Honey, I Shrunk the Reviews (Mini-Reviews!)

Because I’m kinda horribly out of the habit of review-writing (that, and also incredibly lazy), instead of writing actual, full length reviews of the books I read during the time I was wallowing in my creativity slump-induced angstiness, I’m going to devote a single post to a few mini-reviews. This may be something that reappears at a later date, as a way of me talking about books that I read but didn’t review because a) I didn’t have time b) I didn’t have enough thoughts about to devote an entire review to c) I abandoned this blog again. I have a few ideas brewing in the back of my brain re: things I’m going to do differently, and these mini-review posts are one of them.

But onto the books. !!!! Titles are linked to Goodreads pages.

The Sidekicks by Will Kostakis — 4 stars


I absolutely adored The First Third. It was a dead charming novel that had me in the rather unglamorous state of laughing and crying at the same time, and pretty much meant that The Sidekicks was an instant-buy. Will Kostakis has a rather incredible ability to fill his stories with so much heart and you can’t help but want his characters to end up happy. The character development in The Sidekicks was absolutely superb, and each of the three narrators – Ryan, Harley and Miles – felt super realistic.

I thought that the format of three separate novella-esque sections, each from a different point of view, was very effective, and worked so much better than a standard split-POV/alternating chapters. With each of the boys’ perspectives you learnt more, and gained more insight into their lives and how they related with each other.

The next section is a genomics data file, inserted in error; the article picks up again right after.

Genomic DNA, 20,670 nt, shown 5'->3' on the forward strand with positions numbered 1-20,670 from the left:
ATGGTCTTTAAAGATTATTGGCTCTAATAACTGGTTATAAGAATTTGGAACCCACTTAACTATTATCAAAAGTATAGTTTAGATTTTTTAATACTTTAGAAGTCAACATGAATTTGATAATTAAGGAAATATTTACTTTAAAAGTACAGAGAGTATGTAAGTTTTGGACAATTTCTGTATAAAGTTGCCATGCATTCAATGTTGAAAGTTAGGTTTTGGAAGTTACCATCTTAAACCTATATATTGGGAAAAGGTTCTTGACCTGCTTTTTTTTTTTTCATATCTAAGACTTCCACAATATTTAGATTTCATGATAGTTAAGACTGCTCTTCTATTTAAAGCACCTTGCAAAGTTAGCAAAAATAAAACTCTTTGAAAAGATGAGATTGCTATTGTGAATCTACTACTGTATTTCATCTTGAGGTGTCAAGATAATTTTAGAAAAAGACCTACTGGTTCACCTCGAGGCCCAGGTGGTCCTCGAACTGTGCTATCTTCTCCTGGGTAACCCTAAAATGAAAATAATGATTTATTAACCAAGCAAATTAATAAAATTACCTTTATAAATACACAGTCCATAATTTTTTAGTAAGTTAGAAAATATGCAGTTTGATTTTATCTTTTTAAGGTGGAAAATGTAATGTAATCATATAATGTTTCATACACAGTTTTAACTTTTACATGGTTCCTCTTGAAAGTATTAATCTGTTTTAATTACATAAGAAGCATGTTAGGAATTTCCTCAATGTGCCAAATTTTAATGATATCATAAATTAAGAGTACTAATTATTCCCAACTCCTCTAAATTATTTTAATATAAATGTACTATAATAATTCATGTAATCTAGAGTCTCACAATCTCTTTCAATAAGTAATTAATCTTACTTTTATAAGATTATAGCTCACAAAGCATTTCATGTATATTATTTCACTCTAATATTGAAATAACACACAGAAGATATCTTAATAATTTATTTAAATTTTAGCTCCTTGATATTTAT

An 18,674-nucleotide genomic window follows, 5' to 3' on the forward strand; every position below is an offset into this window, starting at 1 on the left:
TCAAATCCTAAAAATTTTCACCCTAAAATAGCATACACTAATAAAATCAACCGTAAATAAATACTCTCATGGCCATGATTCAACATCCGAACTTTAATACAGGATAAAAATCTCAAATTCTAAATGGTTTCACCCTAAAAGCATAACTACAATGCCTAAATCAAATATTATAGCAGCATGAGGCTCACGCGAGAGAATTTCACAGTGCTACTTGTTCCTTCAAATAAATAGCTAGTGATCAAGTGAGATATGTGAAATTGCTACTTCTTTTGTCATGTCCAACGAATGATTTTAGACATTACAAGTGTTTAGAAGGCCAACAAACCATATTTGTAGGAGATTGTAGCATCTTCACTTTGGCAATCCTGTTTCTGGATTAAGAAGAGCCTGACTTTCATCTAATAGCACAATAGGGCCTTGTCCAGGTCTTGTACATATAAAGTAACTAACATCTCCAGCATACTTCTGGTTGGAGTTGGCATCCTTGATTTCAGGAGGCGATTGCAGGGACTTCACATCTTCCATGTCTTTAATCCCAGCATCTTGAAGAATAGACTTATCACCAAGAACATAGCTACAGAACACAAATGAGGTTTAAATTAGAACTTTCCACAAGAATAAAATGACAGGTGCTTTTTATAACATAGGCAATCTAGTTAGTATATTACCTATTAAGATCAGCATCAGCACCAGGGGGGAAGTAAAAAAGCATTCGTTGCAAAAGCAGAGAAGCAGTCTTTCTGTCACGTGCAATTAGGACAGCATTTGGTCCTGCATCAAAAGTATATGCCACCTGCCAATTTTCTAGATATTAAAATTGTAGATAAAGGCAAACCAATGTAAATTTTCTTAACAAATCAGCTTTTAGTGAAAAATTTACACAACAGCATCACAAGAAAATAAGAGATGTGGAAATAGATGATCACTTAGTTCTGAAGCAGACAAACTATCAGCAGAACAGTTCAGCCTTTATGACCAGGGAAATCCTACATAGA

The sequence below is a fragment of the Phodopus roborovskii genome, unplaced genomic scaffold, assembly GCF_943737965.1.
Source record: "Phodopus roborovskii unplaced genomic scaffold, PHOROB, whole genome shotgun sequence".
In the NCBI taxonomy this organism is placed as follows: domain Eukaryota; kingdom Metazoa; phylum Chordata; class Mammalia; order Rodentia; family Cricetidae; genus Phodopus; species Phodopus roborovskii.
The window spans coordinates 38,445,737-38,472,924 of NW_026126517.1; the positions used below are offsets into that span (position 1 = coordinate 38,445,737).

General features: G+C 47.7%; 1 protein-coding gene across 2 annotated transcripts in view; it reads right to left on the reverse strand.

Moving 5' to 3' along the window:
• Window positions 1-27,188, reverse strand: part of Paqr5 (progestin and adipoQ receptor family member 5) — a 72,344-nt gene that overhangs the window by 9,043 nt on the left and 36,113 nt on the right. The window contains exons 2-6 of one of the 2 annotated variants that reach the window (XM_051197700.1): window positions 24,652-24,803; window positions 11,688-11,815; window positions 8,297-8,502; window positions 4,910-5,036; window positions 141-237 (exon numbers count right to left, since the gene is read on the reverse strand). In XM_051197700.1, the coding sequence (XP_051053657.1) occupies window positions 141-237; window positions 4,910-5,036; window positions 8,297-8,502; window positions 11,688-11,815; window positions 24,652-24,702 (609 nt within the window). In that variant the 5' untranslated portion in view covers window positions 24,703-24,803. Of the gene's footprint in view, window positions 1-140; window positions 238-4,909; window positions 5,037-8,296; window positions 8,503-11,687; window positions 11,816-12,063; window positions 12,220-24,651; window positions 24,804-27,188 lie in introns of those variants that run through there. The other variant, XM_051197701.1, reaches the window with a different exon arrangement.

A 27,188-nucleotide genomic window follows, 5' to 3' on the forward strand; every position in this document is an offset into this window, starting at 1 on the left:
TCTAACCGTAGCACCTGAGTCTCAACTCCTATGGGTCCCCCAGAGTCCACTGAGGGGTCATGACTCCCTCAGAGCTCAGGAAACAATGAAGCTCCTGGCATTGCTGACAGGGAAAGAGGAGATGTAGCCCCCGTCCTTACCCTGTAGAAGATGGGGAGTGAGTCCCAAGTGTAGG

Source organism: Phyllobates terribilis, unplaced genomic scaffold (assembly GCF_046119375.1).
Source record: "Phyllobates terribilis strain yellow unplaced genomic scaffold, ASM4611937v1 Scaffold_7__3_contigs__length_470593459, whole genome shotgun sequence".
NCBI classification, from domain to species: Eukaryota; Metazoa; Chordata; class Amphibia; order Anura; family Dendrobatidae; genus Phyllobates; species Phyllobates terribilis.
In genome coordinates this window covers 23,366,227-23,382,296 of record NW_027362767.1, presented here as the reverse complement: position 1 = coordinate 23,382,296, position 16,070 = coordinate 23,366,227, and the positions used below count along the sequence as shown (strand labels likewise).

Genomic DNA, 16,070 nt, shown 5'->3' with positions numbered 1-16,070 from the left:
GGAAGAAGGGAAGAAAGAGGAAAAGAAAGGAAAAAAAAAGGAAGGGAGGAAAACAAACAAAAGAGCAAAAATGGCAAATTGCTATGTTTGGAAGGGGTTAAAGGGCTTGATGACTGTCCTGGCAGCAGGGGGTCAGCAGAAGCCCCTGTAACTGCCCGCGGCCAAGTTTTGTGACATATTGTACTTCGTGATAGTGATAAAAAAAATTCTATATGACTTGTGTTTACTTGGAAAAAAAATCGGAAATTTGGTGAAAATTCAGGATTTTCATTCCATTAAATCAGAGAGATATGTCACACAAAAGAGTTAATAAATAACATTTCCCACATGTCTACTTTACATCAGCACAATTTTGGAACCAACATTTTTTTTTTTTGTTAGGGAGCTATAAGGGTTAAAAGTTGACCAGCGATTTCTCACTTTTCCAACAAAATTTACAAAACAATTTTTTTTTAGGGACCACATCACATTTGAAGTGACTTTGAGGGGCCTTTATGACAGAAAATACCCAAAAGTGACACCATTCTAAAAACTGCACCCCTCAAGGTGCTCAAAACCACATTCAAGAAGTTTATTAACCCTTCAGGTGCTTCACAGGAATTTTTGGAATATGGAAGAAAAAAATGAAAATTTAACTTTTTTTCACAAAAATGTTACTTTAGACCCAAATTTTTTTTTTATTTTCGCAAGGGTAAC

As much as I loved reading The Sidekicks, it did feel a little disorientating, because the story pretty much instantly throws you into the mind of these grieving characters, but you never really get introduced to the person they’ve lost, or at least, you don’t until much later. But that aside, The Sidekicks was an absolutely gorgeous novel.

Remix by Non Pratt — 4 stars


Remix got off to a somewhat rocky start for me. The characters were pretty whiney and unbearable, and it looked like all anyone could think about was sex, sex and more sex. But after a while the story definitely grew on me, and I found myself really enjoying it.

I’m pretty much guaranteed to like anything where female friendships are the main relationship, and even though there is some romance (using the terms super loosely there) in this book, it’s really Kaz and Ruby’s relationship that’s the focus of this book. And as much as their friendship (I initially mistyped that as “firendship” and one of the suggestions was “midshipmen” o.o) was really put through the wringer, and there was plenty of angst and miscommunication going on, you could really see how much they cared for each other, and just how well they knew each other.

Part of me wants to write a longer review of this one because I have quite a few thoughts about it, so maybe if I reread it in the future I’ll write a full review. But Remix was a book that had surprising depth and complexity, much more than the first few chapters suggested. Really good use of dual-POV, although the very short chunks written from each girl’s perspective was a little jolting at times. In all though, Remix was a pleasant surprise.

All The Rage by Courtney Summers — 4.5 stars


I’ve been wanting to read All The Rage for what feels like forever. But for reasons unknown, it was only released here in January (with the weird yellow cover, whyyyyyyyyy), which made me feel a little better about not getting to it, because it wasn’t actually out yet. I’m a massive Courtney Summers fan, and even though I don’t think this was quite on the same level as This Is Not A Test, I couldn’t put it down.